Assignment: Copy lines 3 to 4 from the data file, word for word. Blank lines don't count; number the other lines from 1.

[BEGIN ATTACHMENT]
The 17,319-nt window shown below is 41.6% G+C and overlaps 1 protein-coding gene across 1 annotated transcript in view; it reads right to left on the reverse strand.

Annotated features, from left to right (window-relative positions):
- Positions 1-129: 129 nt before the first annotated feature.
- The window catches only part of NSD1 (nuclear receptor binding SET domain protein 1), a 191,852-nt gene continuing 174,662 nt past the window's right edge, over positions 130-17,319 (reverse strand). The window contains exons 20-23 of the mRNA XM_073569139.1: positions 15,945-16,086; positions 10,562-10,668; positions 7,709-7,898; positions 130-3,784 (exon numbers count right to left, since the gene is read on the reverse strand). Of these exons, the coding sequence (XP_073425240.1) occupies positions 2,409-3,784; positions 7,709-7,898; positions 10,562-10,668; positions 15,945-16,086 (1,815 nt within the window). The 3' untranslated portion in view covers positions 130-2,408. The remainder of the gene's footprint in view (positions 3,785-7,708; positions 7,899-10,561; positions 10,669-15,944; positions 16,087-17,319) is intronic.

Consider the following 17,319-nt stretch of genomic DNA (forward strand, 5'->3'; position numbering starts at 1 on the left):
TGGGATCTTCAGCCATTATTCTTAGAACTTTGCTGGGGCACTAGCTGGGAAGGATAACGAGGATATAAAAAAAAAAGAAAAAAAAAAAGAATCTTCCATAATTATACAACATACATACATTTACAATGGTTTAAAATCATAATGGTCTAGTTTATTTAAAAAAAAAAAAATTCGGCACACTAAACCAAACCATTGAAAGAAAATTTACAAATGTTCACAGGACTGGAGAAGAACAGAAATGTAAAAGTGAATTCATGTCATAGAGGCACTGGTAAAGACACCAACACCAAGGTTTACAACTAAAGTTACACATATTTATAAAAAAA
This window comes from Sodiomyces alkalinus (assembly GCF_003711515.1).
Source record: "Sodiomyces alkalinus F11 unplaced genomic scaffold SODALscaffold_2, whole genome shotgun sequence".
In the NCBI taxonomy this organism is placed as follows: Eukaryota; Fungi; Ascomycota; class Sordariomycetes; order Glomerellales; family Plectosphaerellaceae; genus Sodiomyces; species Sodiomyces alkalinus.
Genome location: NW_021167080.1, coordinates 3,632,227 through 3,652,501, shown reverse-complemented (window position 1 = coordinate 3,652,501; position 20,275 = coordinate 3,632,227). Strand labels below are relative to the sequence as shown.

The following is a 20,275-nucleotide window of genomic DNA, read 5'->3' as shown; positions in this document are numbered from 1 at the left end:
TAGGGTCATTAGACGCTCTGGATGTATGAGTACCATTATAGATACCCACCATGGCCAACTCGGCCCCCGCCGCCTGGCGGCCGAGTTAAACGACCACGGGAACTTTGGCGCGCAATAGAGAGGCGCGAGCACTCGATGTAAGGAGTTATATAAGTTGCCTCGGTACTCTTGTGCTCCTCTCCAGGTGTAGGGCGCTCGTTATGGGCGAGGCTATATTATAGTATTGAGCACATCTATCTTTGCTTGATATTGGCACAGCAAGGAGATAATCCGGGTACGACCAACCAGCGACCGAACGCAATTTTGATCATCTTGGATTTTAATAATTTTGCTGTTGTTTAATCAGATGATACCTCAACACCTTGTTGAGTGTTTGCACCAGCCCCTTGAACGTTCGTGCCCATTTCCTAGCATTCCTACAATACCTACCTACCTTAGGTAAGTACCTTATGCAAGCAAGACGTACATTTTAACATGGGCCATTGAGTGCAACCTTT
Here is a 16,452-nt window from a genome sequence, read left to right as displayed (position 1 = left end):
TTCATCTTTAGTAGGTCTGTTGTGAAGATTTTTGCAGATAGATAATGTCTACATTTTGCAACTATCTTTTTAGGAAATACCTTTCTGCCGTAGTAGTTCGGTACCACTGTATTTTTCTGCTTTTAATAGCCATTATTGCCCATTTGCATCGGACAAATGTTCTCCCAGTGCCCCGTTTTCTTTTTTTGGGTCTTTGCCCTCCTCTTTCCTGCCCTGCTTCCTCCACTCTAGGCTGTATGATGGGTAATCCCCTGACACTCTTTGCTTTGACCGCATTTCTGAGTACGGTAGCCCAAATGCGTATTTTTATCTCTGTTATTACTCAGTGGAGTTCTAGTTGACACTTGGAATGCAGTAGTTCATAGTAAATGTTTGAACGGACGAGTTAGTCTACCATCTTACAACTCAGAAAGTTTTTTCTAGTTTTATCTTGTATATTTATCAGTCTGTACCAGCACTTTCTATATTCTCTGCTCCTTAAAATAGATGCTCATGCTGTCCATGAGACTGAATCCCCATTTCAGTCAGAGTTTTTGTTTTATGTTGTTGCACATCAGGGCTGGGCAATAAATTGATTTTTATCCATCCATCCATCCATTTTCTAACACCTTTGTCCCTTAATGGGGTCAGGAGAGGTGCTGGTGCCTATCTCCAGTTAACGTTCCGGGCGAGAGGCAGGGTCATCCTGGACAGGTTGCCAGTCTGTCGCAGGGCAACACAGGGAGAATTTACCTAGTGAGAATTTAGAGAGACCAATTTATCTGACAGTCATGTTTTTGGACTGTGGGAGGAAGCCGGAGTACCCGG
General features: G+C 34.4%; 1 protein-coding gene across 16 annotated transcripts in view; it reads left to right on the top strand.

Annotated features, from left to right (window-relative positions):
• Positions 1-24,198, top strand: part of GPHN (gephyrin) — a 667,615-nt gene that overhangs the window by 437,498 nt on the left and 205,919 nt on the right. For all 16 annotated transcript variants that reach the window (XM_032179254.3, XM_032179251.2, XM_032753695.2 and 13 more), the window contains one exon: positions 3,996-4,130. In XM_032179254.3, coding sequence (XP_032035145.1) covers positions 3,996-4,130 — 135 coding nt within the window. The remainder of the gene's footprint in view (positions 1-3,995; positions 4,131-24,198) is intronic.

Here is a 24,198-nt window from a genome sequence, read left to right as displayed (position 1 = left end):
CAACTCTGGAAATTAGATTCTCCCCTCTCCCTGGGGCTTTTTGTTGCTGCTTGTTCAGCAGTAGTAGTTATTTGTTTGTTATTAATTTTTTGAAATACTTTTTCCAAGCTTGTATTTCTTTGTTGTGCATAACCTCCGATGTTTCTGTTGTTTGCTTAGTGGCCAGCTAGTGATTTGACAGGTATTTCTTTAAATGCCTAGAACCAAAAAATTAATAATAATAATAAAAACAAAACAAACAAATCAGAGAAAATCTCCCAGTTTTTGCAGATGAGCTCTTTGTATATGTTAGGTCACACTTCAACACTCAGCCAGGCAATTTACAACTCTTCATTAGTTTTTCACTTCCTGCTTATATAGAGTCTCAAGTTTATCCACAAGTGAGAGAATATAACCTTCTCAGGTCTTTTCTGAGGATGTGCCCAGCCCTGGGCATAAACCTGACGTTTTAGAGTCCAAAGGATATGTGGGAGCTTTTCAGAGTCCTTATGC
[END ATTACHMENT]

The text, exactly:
- Positions 1-129: 129 nt before the first annotated feature.
- The window catches only part of NSD1 (nuclear receptor binding SET domain protein 1), a 191,852-nt gene continuing 174,662 nt past the window's right edge, over positions 130-17,319 (reverse strand). The window contains exons 20-23 of the mRNA XM_073569139.1: positions 15,945-16,086; positions 10,562-10,668; positions 7,709-7,898; positions 130-3,784 (exon numbers count right to left, since the gene is read on the reverse strand). Of these exons, the coding sequence (XP_073425240.1) occupies positions 2,409-3,784; positions 7,709-7,898; positions 10,562-10,668; positions 15,945-16,086 (1,815 nt within the window). The 3' untranslated portion in view covers positions 130-2,408. The remainder of the gene's footprint in view (positions 3,785-7,708; positions 7,899-10,561; positions 10,669-15,944; positions 16,087-17,319) is intronic.